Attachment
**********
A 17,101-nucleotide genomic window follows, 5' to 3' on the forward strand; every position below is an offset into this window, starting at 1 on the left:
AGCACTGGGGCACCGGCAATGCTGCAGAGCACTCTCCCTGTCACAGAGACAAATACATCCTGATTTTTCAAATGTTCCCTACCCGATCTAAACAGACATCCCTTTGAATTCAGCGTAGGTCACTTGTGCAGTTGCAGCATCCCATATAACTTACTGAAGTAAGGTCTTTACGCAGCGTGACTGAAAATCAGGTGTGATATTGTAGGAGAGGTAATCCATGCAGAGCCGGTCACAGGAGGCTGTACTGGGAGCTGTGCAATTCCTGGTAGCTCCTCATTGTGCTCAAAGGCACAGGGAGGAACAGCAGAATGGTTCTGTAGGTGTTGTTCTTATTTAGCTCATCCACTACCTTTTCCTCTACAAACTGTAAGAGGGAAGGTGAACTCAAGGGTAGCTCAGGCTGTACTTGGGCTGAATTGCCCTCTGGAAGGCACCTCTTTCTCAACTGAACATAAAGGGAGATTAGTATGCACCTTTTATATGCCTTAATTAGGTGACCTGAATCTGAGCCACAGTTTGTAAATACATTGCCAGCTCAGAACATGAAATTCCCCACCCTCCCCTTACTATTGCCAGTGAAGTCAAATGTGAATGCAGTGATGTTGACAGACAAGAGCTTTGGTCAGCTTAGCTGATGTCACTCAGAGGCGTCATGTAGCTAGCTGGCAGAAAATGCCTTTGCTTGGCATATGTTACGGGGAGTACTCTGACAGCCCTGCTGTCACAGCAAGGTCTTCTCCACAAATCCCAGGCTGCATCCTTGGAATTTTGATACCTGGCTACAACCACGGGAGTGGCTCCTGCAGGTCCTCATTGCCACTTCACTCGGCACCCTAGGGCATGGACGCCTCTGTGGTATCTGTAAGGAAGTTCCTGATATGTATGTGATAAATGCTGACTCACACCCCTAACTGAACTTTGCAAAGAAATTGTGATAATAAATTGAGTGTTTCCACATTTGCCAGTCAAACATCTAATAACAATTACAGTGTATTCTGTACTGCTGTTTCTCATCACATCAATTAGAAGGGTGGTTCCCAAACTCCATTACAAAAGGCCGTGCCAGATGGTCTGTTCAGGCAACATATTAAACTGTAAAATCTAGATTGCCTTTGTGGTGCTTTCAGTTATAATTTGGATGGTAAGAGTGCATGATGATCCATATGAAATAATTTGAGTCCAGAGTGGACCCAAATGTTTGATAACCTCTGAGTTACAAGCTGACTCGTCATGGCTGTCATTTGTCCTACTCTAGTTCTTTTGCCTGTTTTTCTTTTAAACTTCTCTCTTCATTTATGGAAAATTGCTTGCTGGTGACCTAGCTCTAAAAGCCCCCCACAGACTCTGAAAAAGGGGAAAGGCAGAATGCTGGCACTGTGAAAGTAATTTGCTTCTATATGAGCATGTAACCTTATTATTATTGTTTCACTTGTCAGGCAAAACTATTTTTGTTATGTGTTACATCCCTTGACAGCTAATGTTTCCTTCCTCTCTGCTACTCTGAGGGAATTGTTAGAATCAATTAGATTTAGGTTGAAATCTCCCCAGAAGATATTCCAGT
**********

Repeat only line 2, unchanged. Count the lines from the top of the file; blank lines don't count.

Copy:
AGCACTGGGGCACCGGCAATGCTGCAGAGCACTCTCCCTGTCACAGAGACAAATACATCCTGATTTTTCAAATGTTCCCTACCCGATCTAAACAGACATCCCTTTGAATTCAGCGTAGGTCACTTGTGCAGTTGCAGCATCCCATATAACTTACTGAAGTAAGGTCTTTACGCAGCGTGACTGAAAATCAGGTGTGATATTGTAGGAGAGGTAATCCATGCAGAGCCGGTCACAGGAGGCTGTACTGGGAGCTGTGCAATTCCTGGTAGCTCCTCATTGTGCTCAAAGGCACAGGGAGGAACAGCAGAATGGTTCTGTAGGTGTTGTTCTTATTTAGCTCATCCACTACCTTTTCCTCTACAAACTGTAAGAGGGAAGGTGAACTCAAGGGTAGCTCAGGCTGTACTTGGGCTGAATTGCCCTCTGGAAGGCACCTCTTTCTCAACTGAACATAAAGGGAGATTAGTATGCACCTTTTATATGCCTTAATTAGGTGACCTGAATCTGAGCCACAGTTTGTAAATACATTGCCAGCTCAGAACATGAAATTCCCCACCCTCCCCTTACTATTGCCAGTGAAGTCAAATGTGAATGCAGTGATGTTGACAGACAAGAGCTTTGGTCAGCTTAGCTGATGTCACTCAGAGGCGTCATGTAGCTAGCTGGCAGAAAATGCCTTTGCTTGGCATATGTTACGGGGAGTACTCTGACAGCCCTGCTGTCACAGCAAGGTCTTCTCCACAAATCCCAGGCTGCATCCTTGGAATTTTGATACCTGGCTACAACCACGGGAGTGGCTCCTGCAGGTCCTCATTGCCACTTCACTCGGCACCCTAGGGCATGGACGCCTCTGTGGTATCTGTAAGGAAGTTCCTGATATGTATGTGATAAATGCTGACTCACACCCCTAACTGAACTTTGCAAAGAAATTGTGATAATAAATTGAGTGTTTCCACATTTGCCAGTCAAACATCTAATAACAATTACAGTGTATTCTGTACTGCTGTTTCTCATCACATCAATTAGAAGGGTGGTTCCCAAACTCCATTACAAAAGGCCGTGCCAGATGGTCTGTTCAGGCAACATATTAAACTGTAAAATCTAGATTGCCTTTGTGGTGCTTTCAGTTATAATTTGGATGGTAAGAGTGCATGATGATCCATATGAAATAATTTGAGTCCAGAGTGGACCCAAATGTTTGATAACCTCTGAGTTACAAGCTGACTCGTCATGGCTGTCATTTGTCCTACTCTAGTTCTTTTGCCTGTTTTTCTTTTAAACTTCTCTCTTCATTTATGGAAAATTGCTTGCTGGTGACCTAGCTCTAAAAGCCCCCCACAGACTCTGAAAAAGGGGAAAGGCAGAATGCTGGCACTGTGAAAGTAATTTGCTTCTATATGAGCATGTAACCTTATTATTATTGTTTCACTTGTCAGGCAAAACTATTTTTGTTATGTGTTACATCCCTTGACAGCTAATGTTTCCTTCCTCTCTGCTACTCTGAGGGAATTGTTAGAATCAATTAGATTTAGGTTGAAATCTCCCCAGAAGATATTCCAGT